Analysis: Is ISIS returning or being returned to Afghanistan?
Anatoly Sidorov, chief of staff of the Collective Security Treaty Organization, recently stated that the Afghan branch of ISIS terrorist group is strengthening its position and thus posing major threat to the Central Asian security.
Publish date : 3/4/2021

Along with the ongoing Afghan peace talks between the government and the Taliban, other developments are taking shape in the war-torn country.

Anatoly Sidorov, chief of staff of the Collective Security Treaty Organization, recently stated that the Afghan branch of ISIS terrorist group is strengthening its position and thus posing major threat to the Central Asian security.

"Consolidating the position of the" Khorasan" branch of ISIS in Afghanistan, which has around 4,000 members, threatens the security of the region," the Russian general said. According to him, members of this terrorist group are working in the eastern and northern provinces of Afghanistan to take control of the border areas with Tajikistan and Pakistan in order to establish bases there and be able to threaten Central Asian states in the future.

Where does ISIS focus in Afghanistan?

The areas of focus of the terrorist group in Afghanistan are the east and north.

Reports say that the border towns of Badakhshan province in northeast Afghanistan which border Tajikistan are turning into new concentration points of foreign terrorists from Tajikistan, Uzbekistan, Chechnya, and Eastern Turkistan, concerning the Russian leaders.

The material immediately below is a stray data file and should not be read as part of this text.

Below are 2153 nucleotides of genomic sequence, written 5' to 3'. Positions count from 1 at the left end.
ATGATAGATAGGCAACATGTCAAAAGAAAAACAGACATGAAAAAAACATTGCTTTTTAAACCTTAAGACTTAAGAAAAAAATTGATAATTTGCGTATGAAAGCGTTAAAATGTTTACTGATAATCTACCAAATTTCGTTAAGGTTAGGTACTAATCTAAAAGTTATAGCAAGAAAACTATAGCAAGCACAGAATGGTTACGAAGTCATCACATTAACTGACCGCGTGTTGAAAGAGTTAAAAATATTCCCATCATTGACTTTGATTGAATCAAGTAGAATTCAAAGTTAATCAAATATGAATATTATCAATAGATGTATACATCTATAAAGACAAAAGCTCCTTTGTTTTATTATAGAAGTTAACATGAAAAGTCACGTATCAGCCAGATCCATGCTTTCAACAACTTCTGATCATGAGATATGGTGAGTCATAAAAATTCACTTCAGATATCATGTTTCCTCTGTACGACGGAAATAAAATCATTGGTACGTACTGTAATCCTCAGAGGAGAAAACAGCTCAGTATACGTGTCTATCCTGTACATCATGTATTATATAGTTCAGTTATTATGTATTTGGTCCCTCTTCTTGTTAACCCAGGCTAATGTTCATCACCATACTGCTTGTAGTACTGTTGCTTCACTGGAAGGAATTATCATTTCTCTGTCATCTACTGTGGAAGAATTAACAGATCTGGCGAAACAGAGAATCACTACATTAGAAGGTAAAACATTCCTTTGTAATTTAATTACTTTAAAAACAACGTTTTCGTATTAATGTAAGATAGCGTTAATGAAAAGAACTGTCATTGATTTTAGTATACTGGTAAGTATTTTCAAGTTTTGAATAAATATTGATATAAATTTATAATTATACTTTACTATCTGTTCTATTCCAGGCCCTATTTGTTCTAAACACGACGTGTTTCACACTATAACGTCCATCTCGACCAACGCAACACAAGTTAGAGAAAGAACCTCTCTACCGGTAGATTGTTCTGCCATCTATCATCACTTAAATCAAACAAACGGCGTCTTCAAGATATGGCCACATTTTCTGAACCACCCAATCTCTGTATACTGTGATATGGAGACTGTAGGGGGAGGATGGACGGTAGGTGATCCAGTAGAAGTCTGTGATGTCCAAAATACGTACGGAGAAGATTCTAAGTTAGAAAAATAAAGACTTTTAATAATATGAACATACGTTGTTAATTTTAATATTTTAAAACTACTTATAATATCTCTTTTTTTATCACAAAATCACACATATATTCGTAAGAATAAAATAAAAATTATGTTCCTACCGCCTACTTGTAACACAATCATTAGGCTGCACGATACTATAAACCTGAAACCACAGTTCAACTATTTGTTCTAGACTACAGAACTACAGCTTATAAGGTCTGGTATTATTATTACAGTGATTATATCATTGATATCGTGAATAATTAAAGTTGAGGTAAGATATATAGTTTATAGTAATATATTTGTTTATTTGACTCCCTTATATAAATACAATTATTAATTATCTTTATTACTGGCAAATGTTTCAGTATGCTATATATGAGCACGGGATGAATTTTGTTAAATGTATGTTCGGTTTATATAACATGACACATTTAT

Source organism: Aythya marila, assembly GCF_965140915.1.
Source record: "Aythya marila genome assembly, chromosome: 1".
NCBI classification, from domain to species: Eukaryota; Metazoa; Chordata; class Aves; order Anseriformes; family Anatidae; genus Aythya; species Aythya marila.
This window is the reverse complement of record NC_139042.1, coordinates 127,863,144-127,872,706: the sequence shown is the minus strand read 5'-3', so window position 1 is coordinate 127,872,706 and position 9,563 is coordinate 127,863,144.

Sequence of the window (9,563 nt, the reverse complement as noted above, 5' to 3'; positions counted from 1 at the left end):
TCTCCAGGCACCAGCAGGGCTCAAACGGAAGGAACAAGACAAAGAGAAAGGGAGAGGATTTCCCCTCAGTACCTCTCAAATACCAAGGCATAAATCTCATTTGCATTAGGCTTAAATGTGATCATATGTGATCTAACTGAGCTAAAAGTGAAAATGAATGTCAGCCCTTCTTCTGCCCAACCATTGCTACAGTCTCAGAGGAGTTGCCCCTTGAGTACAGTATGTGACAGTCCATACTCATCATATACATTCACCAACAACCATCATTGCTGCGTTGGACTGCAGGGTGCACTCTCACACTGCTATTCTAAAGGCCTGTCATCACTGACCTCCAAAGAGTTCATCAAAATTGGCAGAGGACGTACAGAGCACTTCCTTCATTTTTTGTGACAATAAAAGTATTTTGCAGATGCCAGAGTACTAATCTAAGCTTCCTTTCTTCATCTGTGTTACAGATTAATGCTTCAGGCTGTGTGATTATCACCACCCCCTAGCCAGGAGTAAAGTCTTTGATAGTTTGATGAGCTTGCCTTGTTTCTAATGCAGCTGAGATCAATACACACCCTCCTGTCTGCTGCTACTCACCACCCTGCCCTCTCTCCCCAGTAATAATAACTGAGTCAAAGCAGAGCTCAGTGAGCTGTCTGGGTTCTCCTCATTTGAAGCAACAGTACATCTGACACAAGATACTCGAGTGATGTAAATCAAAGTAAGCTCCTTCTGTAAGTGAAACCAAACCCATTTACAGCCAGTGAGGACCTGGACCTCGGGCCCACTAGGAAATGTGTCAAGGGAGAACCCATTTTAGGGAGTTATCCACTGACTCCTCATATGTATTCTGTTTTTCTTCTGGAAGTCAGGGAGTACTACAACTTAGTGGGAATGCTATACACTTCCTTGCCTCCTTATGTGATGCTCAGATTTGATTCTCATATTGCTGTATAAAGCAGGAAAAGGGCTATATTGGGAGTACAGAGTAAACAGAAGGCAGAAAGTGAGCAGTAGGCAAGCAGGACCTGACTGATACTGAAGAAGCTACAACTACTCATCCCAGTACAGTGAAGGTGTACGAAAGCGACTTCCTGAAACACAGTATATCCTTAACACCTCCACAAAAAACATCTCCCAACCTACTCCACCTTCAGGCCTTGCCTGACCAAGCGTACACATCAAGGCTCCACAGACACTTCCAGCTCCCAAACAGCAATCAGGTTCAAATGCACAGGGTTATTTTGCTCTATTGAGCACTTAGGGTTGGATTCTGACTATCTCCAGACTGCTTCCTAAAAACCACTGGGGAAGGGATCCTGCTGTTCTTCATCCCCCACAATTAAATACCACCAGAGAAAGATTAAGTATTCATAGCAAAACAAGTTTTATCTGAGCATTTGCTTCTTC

Badakhshan has become a base and a gateway for foreign terrorists to Central Asia, the Kabul-based Neshanah news agency recently reported. The report said that about 600 foreign fighters from China, Tajikistan, Uzbekistan, Chechnya and the Caucasus were fighting alongside Taliban fighters in the province against Afghan security forces and trying to extend their battle geography to Central Asia and even Russia and China. The report said that some of these fighters were present in Jaram and Varduj towns. Others are in Nasi, Mayami, and Raghestan. Beside fighting the Afghan forces, the fighters in Raghestan mine gold, the report claimed.

"Four terrorist groups, including Jamaat Ansarullah, the Islamic Movement of East Turkestan, the Islamic Movement of Uzbekistan and the Islamic Emirate of the Caucasus, which have links to Al-Qaeda and ISIS, operate alongside Taliban fighters in Badakhshan," the report suggested, adding: Jamaat Ansarullah is on Tajikistan terror blacklist as it has links to ISIS and Al-Qaeda.

Neshanah holds that regions beyond Afghanistan is the target of the foreign terrorists concentrations in Badakhshan."They intend to liberate occupied territories, implement sharia law, and and develop Islamic caliphate and these goals motivate them to build corridors to Central Asian countries, Russia, and China," the news agency claimed.

An audiotape, recorded and released by Tajikistan's Ansarullah group in Badakhshan is said to contain propaganda messages introducing the group by its members, indicates the goals to expand battle range of the group.

The tape, released first time on August 10 last year, says that Jamaat comprises of Tajik Muslim youths and struggles to "liberate Tajikistan from the Russian occupation, implement sharia law, and revive the Islamic caliphate."

Various pieces of evidence show that the ISIS seeks to unite under its flag all of these militant groups. It is easily recruiting from them.